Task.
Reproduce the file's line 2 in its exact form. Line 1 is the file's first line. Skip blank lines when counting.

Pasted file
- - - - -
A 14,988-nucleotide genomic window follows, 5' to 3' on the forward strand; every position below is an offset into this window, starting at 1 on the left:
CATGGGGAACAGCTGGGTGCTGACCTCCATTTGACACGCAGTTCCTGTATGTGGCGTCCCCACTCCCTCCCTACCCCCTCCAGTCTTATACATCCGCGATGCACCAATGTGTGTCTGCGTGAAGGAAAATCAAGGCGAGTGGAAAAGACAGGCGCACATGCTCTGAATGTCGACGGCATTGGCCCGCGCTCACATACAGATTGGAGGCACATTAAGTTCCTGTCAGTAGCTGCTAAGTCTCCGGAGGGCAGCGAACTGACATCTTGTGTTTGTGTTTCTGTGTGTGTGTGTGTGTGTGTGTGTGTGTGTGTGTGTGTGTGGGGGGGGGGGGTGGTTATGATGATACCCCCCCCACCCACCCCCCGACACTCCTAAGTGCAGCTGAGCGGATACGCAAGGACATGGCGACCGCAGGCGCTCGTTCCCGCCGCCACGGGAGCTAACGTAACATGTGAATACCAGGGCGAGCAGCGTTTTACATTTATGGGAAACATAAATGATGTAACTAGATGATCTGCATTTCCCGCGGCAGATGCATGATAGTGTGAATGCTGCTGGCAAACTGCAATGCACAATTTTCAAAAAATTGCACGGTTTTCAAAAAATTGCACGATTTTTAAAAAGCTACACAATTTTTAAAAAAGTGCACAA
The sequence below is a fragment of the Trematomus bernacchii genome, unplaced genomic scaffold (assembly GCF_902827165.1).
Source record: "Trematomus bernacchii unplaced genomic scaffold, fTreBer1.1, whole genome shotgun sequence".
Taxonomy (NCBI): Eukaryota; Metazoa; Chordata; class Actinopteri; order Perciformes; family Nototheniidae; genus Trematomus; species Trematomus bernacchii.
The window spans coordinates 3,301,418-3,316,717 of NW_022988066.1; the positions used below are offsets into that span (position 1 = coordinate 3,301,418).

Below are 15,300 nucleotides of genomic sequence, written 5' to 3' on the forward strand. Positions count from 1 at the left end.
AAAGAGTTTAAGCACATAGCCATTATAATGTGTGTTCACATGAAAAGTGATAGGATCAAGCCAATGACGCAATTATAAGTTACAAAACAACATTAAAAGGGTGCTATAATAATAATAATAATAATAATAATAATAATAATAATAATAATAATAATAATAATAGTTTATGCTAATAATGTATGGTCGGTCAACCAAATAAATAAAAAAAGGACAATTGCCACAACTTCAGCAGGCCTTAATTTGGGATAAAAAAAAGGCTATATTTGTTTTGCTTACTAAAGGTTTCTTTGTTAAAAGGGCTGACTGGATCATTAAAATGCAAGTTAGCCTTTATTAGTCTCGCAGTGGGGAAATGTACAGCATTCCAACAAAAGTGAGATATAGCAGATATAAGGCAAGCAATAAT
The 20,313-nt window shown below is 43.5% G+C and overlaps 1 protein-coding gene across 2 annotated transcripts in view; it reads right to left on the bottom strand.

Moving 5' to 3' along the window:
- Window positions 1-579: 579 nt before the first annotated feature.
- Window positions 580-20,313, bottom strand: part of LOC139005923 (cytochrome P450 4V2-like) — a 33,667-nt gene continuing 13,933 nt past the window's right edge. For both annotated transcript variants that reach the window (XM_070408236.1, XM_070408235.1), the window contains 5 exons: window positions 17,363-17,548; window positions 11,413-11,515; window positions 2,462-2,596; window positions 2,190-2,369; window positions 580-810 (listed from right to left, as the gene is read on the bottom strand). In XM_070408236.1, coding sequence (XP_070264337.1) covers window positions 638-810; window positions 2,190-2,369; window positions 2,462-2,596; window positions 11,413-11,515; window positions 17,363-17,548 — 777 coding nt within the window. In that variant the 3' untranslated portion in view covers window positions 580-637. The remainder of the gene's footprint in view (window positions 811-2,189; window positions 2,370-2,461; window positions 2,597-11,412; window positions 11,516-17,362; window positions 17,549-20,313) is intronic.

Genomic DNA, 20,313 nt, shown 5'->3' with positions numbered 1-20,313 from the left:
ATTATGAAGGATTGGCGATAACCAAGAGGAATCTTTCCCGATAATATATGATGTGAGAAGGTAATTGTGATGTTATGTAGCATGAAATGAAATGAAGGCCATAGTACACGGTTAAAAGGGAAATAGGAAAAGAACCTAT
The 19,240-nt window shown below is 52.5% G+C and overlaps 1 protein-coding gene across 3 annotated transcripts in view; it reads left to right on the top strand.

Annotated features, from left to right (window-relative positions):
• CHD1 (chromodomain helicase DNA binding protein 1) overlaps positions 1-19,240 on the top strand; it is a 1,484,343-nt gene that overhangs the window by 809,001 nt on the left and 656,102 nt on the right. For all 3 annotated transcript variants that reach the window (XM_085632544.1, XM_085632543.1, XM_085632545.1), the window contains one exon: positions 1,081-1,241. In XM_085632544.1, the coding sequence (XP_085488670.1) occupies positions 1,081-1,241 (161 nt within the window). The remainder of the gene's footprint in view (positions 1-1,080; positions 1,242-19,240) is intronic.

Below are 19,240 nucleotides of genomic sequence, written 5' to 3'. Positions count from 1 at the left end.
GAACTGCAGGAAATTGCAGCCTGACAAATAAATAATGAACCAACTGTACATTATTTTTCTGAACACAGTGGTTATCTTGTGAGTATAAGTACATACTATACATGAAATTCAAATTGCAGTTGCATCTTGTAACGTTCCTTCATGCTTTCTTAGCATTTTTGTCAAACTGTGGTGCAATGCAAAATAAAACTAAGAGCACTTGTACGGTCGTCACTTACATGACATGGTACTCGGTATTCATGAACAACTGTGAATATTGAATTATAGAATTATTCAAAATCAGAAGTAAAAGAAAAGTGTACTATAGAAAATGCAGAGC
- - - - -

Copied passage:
CATGGGGAACAGCTGGGTGCTGACCTCCATTTGACACGCAGTTCCTGTATGTGGCGTCCCCACTCCCTCCCTACCCCCTCCAGTCTTATACATCCGCGATGCACCAATGTGTGTCTGCGTGAAGGAAAATCAAGGCGAGTGGAAAAGACAGGCGCACATGCTCTGAATGTCGACGGCATTGGCCCGCGCTCACATACAGATTGGAGGCACATTAAGTTCCTGTCAGTAGCTGCTAAGTCTCCGGAGGGCAGCGAACTGACATCTTGTGTTTGTGTTTCTGTGTGTGTGTGTGTGTGTGTGTGTGTGTGTGTGTGTGTGTGGGGGGGGGGGGTGGTTATGATGATACCCCCCCCACCCACCCCCCGACACTCCTAAGTGCAGCTGAGCGGATACGCAAGGACATGGCGACCGCAGGCGCTCGTTCCCGCCGCCACGGGAGCTAACGTAACATGTGAATACCAGGGCGAGCAGCGTTTTACATTTATGGGAAACATAAATGATGTAACTAGATGATCTGCATTTCCCGCGGCAGATGCATGATAGTGTGAATGCTGCTGGCAAACTGCAATGCACAATTTTCAAAAAATTGCACGGTTTTCAAAAAATTGCACGATTTTTAAAAAGCTACACAATTTTTAAAAAAGTGCACAA